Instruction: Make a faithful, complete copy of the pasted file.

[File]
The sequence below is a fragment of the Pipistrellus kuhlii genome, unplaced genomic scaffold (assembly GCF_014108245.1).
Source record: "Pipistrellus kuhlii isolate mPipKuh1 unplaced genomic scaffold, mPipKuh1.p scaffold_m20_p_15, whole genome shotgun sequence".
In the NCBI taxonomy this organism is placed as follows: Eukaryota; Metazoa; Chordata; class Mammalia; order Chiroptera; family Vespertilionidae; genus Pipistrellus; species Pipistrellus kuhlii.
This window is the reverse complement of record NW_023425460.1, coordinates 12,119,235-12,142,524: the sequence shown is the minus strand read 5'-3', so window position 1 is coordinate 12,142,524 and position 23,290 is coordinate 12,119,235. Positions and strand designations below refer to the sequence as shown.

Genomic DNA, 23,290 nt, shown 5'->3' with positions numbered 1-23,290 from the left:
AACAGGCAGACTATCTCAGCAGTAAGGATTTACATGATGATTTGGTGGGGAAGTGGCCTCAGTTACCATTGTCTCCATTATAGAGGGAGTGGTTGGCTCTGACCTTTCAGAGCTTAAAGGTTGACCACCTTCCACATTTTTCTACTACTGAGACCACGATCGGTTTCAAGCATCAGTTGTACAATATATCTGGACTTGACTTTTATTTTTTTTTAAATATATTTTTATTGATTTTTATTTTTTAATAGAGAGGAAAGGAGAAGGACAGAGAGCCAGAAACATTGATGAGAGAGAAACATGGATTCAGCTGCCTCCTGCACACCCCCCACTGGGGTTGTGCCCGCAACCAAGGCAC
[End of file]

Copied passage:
The sequence below is a fragment of the Pipistrellus kuhlii genome, unplaced genomic scaffold (assembly GCF_014108245.1).
Source record: "Pipistrellus kuhlii isolate mPipKuh1 unplaced genomic scaffold, mPipKuh1.p scaffold_m20_p_15, whole genome shotgun sequence".
In the NCBI taxonomy this organism is placed as follows: Eukaryota; Metazoa; Chordata; class Mammalia; order Chiroptera; family Vespertilionidae; genus Pipistrellus; species Pipistrellus kuhlii.
This window is the reverse complement of record NW_023425460.1, coordinates 12,119,235-12,142,524: the sequence shown is the minus strand read 5'-3', so window position 1 is coordinate 12,142,524 and position 23,290 is coordinate 12,119,235. Positions and strand designations below refer to the sequence as shown.

Genomic DNA, 23,290 nt, shown 5'->3' with positions numbered 1-23,290 from the left:
AACAGGCAGACTATCTCAGCAGTAAGGATTTACATGATGATTTGGTGGGGAAGTGGCCTCAGTTACCATTGTCTCCATTATAGAGGGAGTGGTTGGCTCTGACCTTTCAGAGCTTAAAGGTTGACCACCTTCCACATTTTTCTACTACTGAGACCACGATCGGTTTCAAGCATCAGTTGTACAATATATCTGGACTTGACTTTTATTTTTTTTTAAATATATTTTTATTGATTTTTATTTTTTAATAGAGAGGAAAGGAGAAGGACAGAGAGCCAGAAACATTGATGAGAGAGAAACATGGATTCAGCTGCCTCCTGCACACCCCCCACTGGGGTTGTGCCCGCAACCAAGGCAC